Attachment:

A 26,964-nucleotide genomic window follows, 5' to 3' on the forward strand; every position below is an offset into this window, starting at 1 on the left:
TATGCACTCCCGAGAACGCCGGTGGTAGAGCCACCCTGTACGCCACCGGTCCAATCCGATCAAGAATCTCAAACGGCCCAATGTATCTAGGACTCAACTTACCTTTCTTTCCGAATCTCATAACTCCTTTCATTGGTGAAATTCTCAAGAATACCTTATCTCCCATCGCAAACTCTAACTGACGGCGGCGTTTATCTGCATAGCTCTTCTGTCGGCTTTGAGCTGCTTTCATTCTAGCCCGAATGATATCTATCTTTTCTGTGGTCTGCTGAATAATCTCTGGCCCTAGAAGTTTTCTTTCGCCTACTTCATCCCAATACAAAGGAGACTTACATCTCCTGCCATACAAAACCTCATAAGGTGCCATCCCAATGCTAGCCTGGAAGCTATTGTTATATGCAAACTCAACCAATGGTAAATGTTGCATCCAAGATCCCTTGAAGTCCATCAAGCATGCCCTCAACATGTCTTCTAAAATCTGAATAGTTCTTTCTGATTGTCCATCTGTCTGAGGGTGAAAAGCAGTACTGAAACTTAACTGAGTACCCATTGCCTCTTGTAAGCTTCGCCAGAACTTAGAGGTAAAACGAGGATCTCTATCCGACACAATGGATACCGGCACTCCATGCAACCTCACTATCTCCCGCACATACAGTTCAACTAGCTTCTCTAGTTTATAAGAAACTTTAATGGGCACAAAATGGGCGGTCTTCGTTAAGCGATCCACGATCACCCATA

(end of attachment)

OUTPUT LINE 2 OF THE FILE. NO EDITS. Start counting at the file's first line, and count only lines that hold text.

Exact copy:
TATGCACTCCCGAGAACGCCGGTGGTAGAGCCACCCTGTACGCCACCGGTCCAATCCGATCAAGAATCTCAAACGGCCCAATGTATCTAGGACTCAACTTACCTTTCTTTCCGAATCTCATAACTCCTTTCATTGGTGAAATTCTCAAGAATACCTTATCTCCCATCGCAAACTCTAACTGACGGCGGCGTTTATCTGCATAGCTCTTCTGTCGGCTTTGAGCTGCTTTCATTCTAGCCCGAATGATATCTATCTTTTCTGTGGTCTGCTGAATAATCTCTGGCCCTAGAAGTTTTCTTTCGCCTACTTCATCCCAATACAAAGGAGACTTACATCTCCTGCCATACAAAACCTCATAAGGTGCCATCCCAATGCTAGCCTGGAAGCTATTGTTATATGCAAACTCAACCAATGGTAAATGTTGCATCCAAGATCCCTTGAAGTCCATCAAGCATGCCCTCAACATGTCTTCTAAAATCTGAATAGTTCTTTCTGATTGTCCATCTGTCTGAGGGTGAAAAGCAGTACTGAAACTTAACTGAGTACCCATTGCCTCTTGTAAGCTTCGCCAGAACTTAGAGGTAAAACGAGGATCTCTATCCGACACAATGGATACCGGCACTCCATGCAACCTCACTATCTCCCGCACATACAGTTCAACTAGCTTCTCTAGTTTATAAGAAACTTTAATGGGCACAAAATGGGCGGTCTTCGTTAAGCGATCCACGATCACCCATA